Action : Parameters
I found this guy's blog is good for Selenium and Fitnesse.
go through this site and if interested catch hold of his book on TestDriven .Net Development with Fitnesse
Thank you very much for you reply on this. I really appreciate it.
The article that I'm talking about is a public whitepaper (or something like this) on Borland's web site. Here's the link: http://www.borland.com/us/rc/lifecyc...esting-ng.html
They say nothing on how to use it, they just say that they can use FitNesse with Java and SilkTest. Honestly, I didn't get much from it.
So, another question. You mentioned that a table row gets translated into a command which then gets executed. That way people with no programming background could potentially write test cases.
How is that different form creating a data driven case? Or by using a data source (such as database or an Excel sheet). In other words, why would I consider using FitNesse over an Excel spreadsheet?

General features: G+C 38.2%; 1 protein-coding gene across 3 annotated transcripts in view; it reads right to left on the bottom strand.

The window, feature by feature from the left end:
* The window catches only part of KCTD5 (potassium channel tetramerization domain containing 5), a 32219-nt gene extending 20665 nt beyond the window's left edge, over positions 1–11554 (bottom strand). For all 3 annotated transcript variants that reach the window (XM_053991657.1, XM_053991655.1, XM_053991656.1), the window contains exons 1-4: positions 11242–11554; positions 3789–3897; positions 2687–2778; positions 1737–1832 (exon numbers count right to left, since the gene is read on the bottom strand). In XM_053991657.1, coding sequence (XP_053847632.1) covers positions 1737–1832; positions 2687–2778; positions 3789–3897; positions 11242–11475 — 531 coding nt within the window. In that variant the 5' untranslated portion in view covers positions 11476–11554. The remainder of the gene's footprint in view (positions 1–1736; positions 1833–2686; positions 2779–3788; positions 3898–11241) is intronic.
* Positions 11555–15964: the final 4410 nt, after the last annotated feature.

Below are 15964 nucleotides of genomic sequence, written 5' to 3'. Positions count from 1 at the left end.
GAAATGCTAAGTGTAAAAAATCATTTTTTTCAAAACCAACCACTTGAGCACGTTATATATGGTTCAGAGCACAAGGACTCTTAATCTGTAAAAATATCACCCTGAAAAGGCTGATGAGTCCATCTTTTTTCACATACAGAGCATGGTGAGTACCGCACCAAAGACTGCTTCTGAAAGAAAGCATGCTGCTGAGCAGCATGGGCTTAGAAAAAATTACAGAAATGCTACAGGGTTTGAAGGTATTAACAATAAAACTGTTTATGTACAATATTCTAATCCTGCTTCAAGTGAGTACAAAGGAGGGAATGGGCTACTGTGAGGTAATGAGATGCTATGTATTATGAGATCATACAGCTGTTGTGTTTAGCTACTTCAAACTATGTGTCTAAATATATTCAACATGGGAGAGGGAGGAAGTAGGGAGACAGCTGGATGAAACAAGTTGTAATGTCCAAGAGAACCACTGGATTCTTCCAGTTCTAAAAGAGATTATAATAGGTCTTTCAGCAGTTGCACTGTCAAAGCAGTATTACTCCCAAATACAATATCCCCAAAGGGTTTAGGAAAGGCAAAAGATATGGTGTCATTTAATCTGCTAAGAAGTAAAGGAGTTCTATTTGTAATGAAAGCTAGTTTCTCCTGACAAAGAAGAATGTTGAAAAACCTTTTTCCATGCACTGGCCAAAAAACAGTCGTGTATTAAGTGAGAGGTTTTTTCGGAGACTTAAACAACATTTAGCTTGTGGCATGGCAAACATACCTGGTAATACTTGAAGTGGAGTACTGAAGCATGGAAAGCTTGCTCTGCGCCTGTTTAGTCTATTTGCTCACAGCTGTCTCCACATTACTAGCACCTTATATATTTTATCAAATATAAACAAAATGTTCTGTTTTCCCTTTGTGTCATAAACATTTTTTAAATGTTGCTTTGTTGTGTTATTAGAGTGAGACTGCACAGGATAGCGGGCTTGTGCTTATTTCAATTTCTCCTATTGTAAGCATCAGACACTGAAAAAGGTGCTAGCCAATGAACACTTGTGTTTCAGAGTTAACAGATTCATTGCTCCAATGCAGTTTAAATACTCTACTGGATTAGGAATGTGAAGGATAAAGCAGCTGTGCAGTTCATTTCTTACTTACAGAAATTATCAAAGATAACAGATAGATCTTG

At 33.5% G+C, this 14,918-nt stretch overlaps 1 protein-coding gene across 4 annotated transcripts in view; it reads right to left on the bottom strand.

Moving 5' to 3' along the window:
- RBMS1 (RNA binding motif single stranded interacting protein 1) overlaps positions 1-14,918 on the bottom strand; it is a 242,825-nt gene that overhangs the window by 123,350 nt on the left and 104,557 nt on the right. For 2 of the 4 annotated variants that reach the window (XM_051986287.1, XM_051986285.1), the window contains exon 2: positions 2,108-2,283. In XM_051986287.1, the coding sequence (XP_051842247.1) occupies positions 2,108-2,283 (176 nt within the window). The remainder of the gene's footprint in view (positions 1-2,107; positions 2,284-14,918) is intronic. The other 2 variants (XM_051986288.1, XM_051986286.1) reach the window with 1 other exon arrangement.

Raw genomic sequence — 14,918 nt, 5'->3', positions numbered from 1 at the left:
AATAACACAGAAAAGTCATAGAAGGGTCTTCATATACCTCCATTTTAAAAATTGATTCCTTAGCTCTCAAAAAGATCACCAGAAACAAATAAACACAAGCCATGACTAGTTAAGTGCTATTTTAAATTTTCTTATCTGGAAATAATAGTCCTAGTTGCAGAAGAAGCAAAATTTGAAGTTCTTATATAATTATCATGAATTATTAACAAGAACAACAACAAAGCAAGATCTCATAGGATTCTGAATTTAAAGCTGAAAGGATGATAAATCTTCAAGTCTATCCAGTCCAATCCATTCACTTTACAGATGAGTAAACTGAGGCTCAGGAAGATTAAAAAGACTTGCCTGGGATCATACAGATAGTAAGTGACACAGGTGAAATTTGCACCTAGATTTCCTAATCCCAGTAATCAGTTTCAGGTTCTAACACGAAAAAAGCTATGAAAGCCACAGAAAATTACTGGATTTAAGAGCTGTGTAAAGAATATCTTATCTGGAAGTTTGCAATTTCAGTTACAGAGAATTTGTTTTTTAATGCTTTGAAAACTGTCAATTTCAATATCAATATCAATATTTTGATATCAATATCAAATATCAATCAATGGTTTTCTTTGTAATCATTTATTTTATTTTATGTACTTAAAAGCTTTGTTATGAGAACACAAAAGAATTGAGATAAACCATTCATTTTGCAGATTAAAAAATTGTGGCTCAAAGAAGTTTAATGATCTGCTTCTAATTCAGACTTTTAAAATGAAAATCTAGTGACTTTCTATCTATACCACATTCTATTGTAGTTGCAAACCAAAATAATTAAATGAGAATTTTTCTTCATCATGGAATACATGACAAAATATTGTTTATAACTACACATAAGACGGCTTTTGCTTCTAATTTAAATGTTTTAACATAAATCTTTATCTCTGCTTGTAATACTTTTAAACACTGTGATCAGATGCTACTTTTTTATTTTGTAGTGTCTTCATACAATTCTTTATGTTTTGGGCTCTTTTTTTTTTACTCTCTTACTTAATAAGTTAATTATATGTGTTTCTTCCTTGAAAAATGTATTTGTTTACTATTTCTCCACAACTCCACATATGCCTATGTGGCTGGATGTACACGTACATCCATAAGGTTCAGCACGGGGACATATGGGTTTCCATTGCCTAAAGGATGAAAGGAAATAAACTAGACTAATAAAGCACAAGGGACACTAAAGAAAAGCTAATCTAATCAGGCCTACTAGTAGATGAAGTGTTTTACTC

Thanks again for your help.
Wow, I actually get to answer one of YOUR questions instead of the other way around!
My company uses a framework exactly like the one you are talking about. Our Excel spreadsheets contain all of the navigation steps as well as the form data and verification data.
The main difference between using Excel spreadsheets and FitNesse is that FitNesse is a web server and a Wiki. All of the data is fed into and extracted from the Wiki.
I have been looking into FitNesse as well. We had a consultant give us a Silk Central class when we installed it recently and he mentioned FitNesse specifically. It was also mentioned in an agile testing webex given by Borland a few days ago.